Sacking Matt Ryan twice may not be an impressive feat in the stat sheet, but that total doesn’t tell the whole story. What may be more telling is the tally of eight quarterback hits. Chicago did a very good job of pressuring Ryan and collapsing the pocket. Akiem Hicks ended the game with 1.5 sacks officially, reaching a total of 3.5 sacks after just three games in the 2020 season. He was a force to reckoned with on passing downs along the interior with a whopping five quarterback hits. Khalil Mack also played at an extremely high level, contributing with half of a sack and three quarterback hits: and that’s not including a strip sack he had that was called back for a roughing the passer penalty on Mario Edwards Jr.

While the pass rush was commendable, the same could not be said for the Bears’ run defense. They gave up 144 yards and two touchdowns on the ground on 25 carries, reaching an average of 5.8 yards per carry. Todd Gurley and Brian Hill both had plenty of space to move around at the second level due to Chicago’s defensive line’s struggles with winning battles at the point of attack and their linebackers’ problems with disengaging from blocks from offensive linemen climbing to the second level.

Heading to the All-22 game tape will tell a more complete story about the Bears’ performance in the secondary, but they appeared to struggle a little bit more against Atlanta than they did in the first two weeks. Calvin Ridley had his way against their secondary with 110 yards on five receptions, but luckily for the Bears, no other targets put up incredible numbers. The secondary ended the game on a high note with Tashaun Gipson’s game-clinching interception.

While the Bears allowed 26 points in the first three quarters, their defense stepped up in the fourth quarters. Their last four defensive drives resulted in three three-and-out drives and an interception. It took a little while for them to get everything together, but they held the Falcons’ offense when it mattered most.

Chicago’s defense will likely perform better against other defenses, seeing as though the Falcons have a talented offense with a more-than-capable quarterback under center. It wasn’t a perfect game on the defensive side of the ball, but they played just well enough to keep their team in the game right when their offense started heating up.

Three and out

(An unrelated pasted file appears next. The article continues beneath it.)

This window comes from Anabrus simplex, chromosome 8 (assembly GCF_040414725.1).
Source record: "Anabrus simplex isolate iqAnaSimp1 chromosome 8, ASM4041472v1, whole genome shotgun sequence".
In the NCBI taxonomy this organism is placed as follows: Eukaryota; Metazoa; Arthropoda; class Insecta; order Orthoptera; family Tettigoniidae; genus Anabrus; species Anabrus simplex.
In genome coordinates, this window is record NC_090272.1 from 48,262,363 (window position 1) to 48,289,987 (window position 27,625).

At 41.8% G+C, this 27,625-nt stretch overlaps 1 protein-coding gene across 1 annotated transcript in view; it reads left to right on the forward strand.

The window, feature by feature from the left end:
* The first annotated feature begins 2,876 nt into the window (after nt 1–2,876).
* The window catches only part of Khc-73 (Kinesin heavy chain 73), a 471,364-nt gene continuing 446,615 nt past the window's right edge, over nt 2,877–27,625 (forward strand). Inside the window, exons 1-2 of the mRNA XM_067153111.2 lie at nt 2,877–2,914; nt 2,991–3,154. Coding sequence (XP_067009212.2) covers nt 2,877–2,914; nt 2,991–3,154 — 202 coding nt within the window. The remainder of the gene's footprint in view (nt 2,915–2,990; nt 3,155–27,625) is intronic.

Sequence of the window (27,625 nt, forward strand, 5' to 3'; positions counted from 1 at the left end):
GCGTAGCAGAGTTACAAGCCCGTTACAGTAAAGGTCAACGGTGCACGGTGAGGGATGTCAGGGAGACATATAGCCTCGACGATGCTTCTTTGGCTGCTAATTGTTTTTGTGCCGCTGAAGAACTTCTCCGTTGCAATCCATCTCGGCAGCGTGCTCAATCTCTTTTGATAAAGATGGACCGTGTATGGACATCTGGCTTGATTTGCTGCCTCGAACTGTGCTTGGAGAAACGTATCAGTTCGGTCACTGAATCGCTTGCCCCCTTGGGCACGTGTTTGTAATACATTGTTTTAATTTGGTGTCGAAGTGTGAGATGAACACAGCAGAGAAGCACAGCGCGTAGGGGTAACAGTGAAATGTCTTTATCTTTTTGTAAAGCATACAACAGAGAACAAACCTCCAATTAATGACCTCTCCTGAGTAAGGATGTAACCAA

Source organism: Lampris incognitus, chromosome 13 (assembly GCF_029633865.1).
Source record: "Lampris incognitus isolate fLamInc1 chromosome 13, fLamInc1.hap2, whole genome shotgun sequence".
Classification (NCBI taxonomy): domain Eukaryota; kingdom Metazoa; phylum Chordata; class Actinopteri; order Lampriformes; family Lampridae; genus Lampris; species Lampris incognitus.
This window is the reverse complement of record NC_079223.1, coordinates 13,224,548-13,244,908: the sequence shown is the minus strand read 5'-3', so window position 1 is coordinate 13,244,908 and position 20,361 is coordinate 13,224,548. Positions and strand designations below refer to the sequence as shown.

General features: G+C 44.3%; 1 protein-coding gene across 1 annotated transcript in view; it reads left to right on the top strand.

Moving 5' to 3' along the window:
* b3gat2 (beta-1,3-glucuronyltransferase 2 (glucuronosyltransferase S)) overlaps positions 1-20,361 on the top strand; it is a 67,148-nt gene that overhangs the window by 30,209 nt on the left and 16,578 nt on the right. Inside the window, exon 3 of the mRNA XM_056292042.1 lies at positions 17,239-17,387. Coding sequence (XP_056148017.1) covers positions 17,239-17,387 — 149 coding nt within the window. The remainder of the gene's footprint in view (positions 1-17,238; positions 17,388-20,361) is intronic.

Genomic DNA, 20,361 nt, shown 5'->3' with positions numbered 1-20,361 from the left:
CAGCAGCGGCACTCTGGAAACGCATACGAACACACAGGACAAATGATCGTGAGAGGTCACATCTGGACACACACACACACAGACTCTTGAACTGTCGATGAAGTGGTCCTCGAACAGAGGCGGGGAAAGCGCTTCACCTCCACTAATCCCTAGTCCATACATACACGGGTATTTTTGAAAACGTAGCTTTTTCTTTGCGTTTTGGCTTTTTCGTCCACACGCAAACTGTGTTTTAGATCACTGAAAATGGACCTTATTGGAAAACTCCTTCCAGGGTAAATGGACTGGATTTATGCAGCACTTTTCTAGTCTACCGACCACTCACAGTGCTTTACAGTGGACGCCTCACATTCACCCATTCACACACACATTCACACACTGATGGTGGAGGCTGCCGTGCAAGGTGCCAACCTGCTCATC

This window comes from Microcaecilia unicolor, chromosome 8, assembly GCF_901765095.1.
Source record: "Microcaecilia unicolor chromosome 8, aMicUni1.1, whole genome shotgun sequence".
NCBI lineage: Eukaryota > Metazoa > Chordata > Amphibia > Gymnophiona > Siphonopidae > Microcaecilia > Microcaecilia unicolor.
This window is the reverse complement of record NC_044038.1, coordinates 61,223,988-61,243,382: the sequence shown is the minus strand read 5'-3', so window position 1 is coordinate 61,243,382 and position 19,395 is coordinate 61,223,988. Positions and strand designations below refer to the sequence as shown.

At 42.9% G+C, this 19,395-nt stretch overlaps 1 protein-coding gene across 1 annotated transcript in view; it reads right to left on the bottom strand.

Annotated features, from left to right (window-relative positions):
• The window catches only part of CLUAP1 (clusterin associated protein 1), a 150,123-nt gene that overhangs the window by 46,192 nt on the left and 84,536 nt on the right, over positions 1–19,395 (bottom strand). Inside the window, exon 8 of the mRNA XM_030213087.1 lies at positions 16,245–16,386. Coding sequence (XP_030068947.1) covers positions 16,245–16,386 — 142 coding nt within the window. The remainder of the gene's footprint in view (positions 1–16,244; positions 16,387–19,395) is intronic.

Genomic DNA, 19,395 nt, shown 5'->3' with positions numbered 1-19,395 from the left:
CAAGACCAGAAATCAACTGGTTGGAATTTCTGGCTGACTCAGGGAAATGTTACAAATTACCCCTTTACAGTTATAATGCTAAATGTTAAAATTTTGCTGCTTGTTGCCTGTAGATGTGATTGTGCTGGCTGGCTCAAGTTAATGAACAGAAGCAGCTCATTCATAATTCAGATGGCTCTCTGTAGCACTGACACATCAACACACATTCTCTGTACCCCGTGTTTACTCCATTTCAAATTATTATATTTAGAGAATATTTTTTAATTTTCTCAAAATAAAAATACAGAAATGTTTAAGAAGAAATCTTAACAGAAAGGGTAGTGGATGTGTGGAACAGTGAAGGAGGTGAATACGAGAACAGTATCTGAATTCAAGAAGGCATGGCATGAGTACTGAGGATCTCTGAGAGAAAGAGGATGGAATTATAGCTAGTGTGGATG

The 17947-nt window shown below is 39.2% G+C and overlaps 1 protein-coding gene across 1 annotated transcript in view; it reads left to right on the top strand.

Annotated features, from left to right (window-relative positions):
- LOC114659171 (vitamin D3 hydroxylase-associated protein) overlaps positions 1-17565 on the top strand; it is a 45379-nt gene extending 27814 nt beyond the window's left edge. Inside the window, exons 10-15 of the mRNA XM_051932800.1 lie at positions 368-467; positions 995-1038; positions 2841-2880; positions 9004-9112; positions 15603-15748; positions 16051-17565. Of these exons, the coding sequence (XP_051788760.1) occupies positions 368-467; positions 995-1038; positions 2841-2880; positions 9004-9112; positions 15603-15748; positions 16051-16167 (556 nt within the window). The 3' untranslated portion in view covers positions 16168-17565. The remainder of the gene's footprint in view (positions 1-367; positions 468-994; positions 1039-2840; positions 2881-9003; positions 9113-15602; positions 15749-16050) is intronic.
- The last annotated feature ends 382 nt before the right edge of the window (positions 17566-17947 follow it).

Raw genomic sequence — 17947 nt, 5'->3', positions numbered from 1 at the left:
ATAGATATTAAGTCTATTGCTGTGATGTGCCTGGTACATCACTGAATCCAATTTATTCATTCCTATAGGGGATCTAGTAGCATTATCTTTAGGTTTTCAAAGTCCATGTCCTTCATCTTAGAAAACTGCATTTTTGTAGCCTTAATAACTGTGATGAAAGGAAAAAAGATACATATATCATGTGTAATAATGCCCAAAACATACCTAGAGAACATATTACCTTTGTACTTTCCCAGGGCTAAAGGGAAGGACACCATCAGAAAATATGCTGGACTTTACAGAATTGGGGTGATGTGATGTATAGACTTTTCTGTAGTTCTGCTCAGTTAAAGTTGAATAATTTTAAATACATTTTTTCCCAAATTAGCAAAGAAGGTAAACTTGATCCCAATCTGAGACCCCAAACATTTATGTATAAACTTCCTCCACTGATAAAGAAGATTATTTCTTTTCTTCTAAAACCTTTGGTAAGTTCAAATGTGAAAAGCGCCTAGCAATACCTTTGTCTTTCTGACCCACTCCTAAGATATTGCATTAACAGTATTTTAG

3. As if it needed to be said, Foles will be the starting quarterback in Week 4.

Head coach Matt Nagy declined to announce a starter in the postgame press conference, but it wouldn’t make much sense for the Bears to start Trubisky after benching him in the middle of the third quarter, especially after Foles led them to a comeback victory in the fourth quarter.

Trubisky has been better in three games than he was for much of 2019, and while the Bears started off the season at 2-0, he has still suffered from a lot of the same issues that have prevented him from breaking out in the first place: poor footwork, questionable decision making and inconsistent accuracy.

Foles is far from a great quarterback, but his low points don’t come as often as Trubisky’s do. He isn’t as good of an athlete as Trubisky, but he does have better deep ball accuracy, which has already proven to open up the Bears’ playbook with him under center. Whether the move proves to be the better long-term decision is currently unknown, but since the Bears ended up winning with Foles under center, it’s hard to argue that it wasn’t the best decision for Sunday.

2. It’s early to be having accurate talks about a team’s realistic draft targets, considering there’s still plenty of NFL and college football left to be played. However, that doesn’t mean it’s too early to highlight some potential needs on the Bears’ roster.

The quarterback position should still be a focal point in the draft this year, regardless of how Foles plays in relief for Trubisky. With the Bears at 3-0, though, it’s highly likely that they’ll be out of the range necessary to take any of the three top draft quarterbacks—Trevor Lawrence, Justin Fields, and Trey Lance—without trading up. They could target an offensive lineman, as Germain Ifedi is a free agent after this year and could be too expensive for them to re-sign with his nice start to the year. Bobby Massie has also been playing pretty well, but the possibility of saving $8 million in cap space could prove to be too good for the Bears to pass up.

The Bears are set at most positions on defense, but look for the inside linebacker and safety positions to be potential targets. Danny Trevathan has been brutal to watch this season, and while Roquan Smith has made some very nice plays this year, he’s still not taking that next step just yet. While Gipson had that crucial interception late in this week’s game, he is on a one-year deal and may see a fate similar to that of Ha Ha Clinton-Dix next year.

1. The Bears take on the Colts next week, and while they’re currently the underdogs despite playing at home at Soldier Field, both teams are still pretty unproven to this point.

Indianapolis had a field-day demolishing a dismal Jets team, and they also picked up a resounding victory against the Vikings, but they lost to the Jaguars in the opening week. It’s tough to get an accurate reading on who they are at this point in the year. While the same can be said about the Bears and their three nail-biting, comeback wins to mediocre teams, there is a solid chance Chicago starts off the year at 4-0.

If the Bears are able to generate a pass rush against Philip Rivers, then the veteran will be forced to take sacks or force throws under duress, as he doesn’t have the agility to evade would-be tacklers at his age. The Colts’ defense has been playing at a high level, but this game could very well end up coming down the wire like the last Bears games have done.